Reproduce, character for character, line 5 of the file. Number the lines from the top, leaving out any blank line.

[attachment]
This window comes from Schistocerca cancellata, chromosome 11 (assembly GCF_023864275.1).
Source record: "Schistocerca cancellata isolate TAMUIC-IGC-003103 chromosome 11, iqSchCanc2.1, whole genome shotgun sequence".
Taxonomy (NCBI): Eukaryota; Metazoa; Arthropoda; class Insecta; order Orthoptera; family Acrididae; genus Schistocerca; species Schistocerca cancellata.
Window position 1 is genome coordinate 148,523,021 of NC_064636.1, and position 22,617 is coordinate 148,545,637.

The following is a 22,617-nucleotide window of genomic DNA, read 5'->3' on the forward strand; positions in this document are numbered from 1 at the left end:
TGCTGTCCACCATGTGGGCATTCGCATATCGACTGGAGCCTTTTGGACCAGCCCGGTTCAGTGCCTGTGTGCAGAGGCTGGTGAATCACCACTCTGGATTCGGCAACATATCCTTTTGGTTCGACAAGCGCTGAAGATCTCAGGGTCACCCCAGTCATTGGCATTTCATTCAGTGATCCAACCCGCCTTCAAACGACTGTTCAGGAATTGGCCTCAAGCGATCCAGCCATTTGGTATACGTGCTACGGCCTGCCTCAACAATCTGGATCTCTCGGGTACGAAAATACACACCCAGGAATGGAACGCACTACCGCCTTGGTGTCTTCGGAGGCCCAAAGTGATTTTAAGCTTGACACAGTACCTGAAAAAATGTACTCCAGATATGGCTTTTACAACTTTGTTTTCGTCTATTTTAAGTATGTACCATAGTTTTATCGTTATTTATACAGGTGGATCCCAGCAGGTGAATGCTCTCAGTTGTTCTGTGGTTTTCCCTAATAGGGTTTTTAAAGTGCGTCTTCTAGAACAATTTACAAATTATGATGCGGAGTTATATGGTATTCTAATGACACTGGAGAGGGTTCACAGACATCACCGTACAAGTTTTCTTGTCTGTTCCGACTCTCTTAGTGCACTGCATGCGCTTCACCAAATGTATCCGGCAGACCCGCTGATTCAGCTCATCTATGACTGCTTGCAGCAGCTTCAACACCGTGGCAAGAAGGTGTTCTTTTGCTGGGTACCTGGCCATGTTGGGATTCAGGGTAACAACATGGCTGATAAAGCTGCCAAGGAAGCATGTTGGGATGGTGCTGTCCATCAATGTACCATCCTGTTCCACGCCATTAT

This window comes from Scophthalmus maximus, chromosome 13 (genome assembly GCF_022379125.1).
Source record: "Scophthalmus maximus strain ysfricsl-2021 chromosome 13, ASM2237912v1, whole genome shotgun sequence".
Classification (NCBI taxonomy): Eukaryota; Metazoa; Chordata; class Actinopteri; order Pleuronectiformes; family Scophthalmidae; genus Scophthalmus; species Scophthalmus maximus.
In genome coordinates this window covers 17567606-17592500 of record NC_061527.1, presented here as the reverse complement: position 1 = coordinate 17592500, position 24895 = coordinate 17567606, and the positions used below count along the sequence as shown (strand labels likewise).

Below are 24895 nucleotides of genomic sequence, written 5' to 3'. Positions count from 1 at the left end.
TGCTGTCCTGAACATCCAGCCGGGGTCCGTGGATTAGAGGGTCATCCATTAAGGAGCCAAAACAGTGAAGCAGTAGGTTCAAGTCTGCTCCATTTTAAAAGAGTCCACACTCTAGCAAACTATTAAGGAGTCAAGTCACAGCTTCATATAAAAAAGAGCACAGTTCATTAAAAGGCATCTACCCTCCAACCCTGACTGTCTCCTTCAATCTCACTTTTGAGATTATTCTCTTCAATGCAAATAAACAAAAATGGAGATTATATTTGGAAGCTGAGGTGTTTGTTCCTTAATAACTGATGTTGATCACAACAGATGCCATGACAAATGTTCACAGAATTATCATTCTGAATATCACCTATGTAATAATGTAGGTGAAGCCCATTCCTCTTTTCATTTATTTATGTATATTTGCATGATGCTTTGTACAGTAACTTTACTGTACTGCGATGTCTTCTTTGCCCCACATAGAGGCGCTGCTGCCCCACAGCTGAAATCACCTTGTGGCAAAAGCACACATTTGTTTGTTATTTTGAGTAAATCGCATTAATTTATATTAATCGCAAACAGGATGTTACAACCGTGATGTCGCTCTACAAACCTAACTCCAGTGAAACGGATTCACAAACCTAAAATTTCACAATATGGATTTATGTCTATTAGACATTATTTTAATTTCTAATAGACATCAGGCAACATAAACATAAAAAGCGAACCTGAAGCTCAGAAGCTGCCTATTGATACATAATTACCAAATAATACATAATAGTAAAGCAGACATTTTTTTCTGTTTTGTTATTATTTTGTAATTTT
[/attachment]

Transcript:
The following is a 22,617-nucleotide window of genomic DNA, read 5'->3' on the forward strand; positions in this document are numbered from 1 at the left end: